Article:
Words, Bodies, and Spirit

In the early 1980s, sociologist Daniel Bell defined culture as "the effort to provide a coherent set of answers to the existential questions that confront all human beings in the passage of their lives." From what we cherish to what we abhor, from how we live to how we die, from what is sacred to what is profane, in each decision we try to make sense out of our lives. And culture is that sort of glue that holds our common values together.

Strangely, nowadays to understand culture even in those terms may well be outdated. I recall, for example lecturing at a university when a student stormed up to the microphone and bellowed, "Who told you culture is a search for coherence? Where do you get that idea from? This idea of coherence is a Western idea."
Rather surprised, I replied by reminding her that all I had done was present a sociologist's definition. "Ah! Words! Just words!" she shouted back.
"Let me ask you this then," I pleaded with her. "Do you want my answer to be coherent?" At that moment, laughter rippled through the auditorium. She herself was stymied for a few moments. "But that's language, isn't it?" she retorted.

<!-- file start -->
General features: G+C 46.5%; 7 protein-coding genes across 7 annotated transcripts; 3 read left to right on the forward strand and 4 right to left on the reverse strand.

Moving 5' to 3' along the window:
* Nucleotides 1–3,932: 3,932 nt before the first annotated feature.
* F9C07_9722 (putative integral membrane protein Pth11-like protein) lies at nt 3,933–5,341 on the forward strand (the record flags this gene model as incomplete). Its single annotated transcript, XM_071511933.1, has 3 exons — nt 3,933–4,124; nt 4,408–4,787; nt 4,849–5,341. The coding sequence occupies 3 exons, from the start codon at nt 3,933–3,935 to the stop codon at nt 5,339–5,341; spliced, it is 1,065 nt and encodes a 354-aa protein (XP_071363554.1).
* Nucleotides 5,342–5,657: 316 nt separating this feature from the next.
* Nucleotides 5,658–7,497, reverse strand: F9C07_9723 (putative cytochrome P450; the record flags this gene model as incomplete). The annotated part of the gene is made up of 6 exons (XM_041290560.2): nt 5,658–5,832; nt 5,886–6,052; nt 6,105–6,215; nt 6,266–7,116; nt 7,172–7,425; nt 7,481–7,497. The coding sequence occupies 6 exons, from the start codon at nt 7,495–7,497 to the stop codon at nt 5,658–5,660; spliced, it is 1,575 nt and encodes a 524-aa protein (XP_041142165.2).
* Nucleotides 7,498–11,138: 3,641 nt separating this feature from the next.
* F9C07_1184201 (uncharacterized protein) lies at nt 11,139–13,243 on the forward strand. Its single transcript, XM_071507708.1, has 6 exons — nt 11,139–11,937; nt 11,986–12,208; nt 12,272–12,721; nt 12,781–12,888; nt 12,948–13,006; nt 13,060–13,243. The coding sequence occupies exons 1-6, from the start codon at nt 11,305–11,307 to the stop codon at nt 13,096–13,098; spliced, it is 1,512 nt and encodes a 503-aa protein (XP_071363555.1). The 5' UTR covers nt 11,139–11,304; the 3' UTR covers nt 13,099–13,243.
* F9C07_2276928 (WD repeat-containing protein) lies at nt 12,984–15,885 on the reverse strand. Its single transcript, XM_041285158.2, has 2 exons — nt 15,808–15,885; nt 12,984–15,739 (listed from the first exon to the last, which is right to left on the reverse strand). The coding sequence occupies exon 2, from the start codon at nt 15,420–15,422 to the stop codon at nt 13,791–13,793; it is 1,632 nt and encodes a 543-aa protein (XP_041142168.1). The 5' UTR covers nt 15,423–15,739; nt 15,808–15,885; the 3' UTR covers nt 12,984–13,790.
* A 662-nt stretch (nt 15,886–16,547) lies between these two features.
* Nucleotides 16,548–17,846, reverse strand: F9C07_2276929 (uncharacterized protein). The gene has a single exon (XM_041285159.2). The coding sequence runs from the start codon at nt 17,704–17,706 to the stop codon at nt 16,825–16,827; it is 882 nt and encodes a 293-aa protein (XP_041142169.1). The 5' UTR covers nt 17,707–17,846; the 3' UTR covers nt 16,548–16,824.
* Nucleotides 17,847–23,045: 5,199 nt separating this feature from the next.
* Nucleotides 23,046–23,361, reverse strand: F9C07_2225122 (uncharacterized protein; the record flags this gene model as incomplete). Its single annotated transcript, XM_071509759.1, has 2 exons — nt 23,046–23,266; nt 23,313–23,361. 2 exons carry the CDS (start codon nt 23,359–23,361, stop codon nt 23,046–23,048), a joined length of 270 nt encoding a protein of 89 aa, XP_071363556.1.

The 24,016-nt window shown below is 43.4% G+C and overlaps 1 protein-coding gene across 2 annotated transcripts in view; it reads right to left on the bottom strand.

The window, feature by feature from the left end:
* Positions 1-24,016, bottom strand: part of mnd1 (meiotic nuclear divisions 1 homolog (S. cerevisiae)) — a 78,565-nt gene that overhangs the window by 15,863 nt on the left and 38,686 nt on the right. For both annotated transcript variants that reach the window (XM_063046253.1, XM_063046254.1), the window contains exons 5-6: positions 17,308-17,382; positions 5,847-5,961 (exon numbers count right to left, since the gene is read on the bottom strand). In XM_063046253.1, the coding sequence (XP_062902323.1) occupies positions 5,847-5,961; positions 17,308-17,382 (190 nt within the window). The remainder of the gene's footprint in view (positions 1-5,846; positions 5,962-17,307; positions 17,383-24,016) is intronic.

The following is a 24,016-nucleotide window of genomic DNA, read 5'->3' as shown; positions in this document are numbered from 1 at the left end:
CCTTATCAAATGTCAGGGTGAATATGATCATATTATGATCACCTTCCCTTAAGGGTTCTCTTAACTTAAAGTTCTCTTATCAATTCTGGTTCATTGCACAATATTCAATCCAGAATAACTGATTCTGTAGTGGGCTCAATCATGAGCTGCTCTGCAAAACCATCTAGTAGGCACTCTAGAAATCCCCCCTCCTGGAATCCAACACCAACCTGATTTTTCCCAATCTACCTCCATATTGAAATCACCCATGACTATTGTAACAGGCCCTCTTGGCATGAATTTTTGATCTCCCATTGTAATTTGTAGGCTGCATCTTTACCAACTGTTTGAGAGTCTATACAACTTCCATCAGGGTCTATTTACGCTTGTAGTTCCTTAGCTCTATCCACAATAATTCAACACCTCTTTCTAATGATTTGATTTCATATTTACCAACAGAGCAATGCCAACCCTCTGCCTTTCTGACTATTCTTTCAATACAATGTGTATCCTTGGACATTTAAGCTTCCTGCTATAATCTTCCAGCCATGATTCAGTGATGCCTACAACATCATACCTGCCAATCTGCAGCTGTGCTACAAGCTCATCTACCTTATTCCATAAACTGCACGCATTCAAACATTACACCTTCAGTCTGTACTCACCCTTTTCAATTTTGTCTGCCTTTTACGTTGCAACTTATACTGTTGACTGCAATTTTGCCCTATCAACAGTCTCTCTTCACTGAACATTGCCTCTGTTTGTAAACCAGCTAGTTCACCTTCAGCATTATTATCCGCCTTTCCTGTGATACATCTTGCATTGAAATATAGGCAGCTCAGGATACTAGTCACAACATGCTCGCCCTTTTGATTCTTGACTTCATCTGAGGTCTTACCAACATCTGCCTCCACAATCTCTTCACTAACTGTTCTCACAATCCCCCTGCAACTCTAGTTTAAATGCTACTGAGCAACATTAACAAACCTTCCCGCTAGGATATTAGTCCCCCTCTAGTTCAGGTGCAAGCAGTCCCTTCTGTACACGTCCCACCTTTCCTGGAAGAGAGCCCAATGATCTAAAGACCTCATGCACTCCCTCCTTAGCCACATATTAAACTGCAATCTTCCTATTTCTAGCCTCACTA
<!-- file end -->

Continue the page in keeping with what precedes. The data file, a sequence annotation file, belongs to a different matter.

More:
So I asked her if language had anything to do with reality. "Don't words refer to something?" I asked her. "If you are seeking an intelligible answer from me, mustn't there be correspondence between my words and reality? How then can this basic requirement be met in our culture?"
Of course, this student is only reflecting the spirit of thought among us today—no truth, no meaning, no certainty. We now hear that language is detached from reality and truth detached from meaning. What we are left with is a way of thinking basically shaped by our appetites and by our proclivities, which is how life has become defined by our untamed passions. Hence, incoherence is now normal.
In a staggering contrast, Jesus once said that our bodies were meant to be temples of the living God. Only when we understand what it means for our lives to be the temple of God can we understand what living means and how coherence is born. For you see, life is not made sacred by going to a place of worship; life already is sacred and that is why it moves us to a place of worship. In this sense, wherever you are, you cannot leave without the temple. Profane it and reap incoherence; keep it sacred and harmony ensues.
Of Jesus it is said, "In the beginning was the word... And the word became flesh and came among us." Words and bodies and spirits are meant to reflect God's purpose for our lives. In this truth we will find life to be coherent.

Ravi Zacharias is founder and chairman of the board of Ravi Zacharias International Ministries.


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